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Art of Rhetoric

ISBN-10: 0140445102
ISBN-13: 9780140445107
Edition: 1991
List price: $17.00 Buy it from $3.22
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Description: Here Aristotle establishes the methods of informal reasoning, provides the first aesthetic evaluation of prose style and offers detailed observations on character and the emotions. This work is a consideration of the force of persuasion and  More...

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Book details

List price: $17.00
Copyright year: 1991
Publisher: Penguin Publishing Group
Publication date: 3/3/1992
Binding: Paperback
Pages: 304
Size: 5.25" wide x 7.75" long x 0.50" tall
Weight: 0.726

Here Aristotle establishes the methods of informal reasoning, provides the first aesthetic evaluation of prose style and offers detailed observations on character and the emotions. This work is a consideration of the force of persuasion and sophistry, and a compelling guide to the principles behind oratorical skill.

Hugh Lawson-Tancred was educated at Eton and Balliol College, Oxford. He is a Departmental Fellow in the Department of Philosophy at Birkbeck College, London.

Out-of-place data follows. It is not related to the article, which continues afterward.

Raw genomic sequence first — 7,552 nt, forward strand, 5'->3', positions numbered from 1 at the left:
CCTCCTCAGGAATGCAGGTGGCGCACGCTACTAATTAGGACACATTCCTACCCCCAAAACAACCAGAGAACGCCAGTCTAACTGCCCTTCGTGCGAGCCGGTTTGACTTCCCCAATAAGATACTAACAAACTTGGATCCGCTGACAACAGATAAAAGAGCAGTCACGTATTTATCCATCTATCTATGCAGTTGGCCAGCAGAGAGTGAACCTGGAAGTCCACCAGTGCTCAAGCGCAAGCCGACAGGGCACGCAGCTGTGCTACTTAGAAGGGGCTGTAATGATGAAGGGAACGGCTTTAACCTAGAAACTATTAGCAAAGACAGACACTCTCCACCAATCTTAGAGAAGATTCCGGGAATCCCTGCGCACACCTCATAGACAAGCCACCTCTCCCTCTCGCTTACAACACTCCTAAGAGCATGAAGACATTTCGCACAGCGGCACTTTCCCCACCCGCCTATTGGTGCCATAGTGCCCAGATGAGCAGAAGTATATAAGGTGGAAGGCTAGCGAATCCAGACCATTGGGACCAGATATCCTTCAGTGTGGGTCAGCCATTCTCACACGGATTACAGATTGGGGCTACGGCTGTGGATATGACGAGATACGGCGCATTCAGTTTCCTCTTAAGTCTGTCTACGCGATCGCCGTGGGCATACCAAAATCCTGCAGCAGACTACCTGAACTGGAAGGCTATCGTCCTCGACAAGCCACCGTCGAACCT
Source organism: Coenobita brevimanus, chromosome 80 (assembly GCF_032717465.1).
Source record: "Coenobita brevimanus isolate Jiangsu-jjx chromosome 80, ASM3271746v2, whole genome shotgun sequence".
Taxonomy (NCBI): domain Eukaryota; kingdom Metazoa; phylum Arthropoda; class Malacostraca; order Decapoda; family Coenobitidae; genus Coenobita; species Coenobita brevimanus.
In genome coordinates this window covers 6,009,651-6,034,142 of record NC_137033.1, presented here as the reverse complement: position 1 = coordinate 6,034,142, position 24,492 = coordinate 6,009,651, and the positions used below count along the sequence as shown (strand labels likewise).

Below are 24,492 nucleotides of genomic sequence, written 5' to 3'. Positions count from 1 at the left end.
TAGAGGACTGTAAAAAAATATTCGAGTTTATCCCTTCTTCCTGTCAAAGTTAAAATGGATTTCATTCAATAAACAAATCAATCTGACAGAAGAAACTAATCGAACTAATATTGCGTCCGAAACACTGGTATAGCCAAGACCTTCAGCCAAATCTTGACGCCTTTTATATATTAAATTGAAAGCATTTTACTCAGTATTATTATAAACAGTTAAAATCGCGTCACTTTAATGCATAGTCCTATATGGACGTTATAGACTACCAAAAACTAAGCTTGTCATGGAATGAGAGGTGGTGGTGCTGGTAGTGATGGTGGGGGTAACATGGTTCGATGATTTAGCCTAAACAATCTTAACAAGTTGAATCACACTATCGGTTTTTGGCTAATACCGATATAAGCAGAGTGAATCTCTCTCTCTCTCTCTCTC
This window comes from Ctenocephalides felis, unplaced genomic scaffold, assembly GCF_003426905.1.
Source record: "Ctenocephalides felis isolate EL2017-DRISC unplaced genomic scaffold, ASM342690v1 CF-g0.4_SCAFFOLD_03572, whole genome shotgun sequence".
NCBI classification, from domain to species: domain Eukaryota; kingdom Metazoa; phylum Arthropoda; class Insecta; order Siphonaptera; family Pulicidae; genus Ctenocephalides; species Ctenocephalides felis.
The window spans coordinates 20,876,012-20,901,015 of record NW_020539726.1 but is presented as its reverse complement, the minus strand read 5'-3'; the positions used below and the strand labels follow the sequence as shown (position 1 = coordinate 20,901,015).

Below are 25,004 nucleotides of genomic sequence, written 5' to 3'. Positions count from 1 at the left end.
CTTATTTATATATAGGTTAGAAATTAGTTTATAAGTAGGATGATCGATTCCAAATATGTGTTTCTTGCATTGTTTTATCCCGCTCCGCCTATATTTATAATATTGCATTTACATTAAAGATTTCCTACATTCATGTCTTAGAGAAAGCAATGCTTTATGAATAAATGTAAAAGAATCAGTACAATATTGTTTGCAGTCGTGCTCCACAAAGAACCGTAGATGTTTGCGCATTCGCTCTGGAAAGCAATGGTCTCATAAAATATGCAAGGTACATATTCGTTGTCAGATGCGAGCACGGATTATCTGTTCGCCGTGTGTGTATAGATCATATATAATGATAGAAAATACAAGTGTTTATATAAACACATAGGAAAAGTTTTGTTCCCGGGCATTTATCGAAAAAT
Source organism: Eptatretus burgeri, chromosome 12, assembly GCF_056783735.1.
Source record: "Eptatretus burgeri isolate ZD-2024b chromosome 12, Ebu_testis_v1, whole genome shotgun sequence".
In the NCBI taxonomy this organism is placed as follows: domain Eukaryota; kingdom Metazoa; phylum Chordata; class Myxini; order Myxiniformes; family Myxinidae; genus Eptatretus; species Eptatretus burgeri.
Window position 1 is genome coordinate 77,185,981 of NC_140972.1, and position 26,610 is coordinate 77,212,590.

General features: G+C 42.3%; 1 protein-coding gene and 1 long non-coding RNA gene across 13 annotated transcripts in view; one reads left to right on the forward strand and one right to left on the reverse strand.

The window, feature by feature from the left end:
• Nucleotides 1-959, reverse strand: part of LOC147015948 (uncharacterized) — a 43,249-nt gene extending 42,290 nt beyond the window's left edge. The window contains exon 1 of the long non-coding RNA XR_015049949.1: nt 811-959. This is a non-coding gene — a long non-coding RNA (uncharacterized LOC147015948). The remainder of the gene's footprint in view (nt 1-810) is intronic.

Aristotle, 384 B.C. - 322 B. C. Aristotle was born at Stagira, in Macedonia, in 384 B.C. At the age of 17, he went to Athens to study at Plato's Academy, where he remained for about 20 years, as a student and then as a teacher. When Plato died in 347 B.C., Aristotle moved to Assos, a city in Asia Minor, where a friend of his, Hermias, was ruler. After Hermias was captured and executed by the Persians in 345 B.C., Aristotle went to Pella, the Macedonian capital, where he became the tutor of the king's young son Alexander, later known as Alexander the Great. In 335, when Alexander became king, Aristotle returned to Athens and established his own school, the Lyceum Aristotle's works were lost in the West after the decline of Rome, but during the 9th Century A.D., Arab scholars introduced Aristotle, in Arabic translation, to the Islamic world. In the 13th Century, the Latin West renewed its interest in Aristotle's work, and Saint Thomas Aquinas found in it a philosophical foundation for Christian thought. The influence of Aristotle's philosophy has been pervasive; it has even helped to shape modern language and common sense. Aristotle died in 322 B.C.

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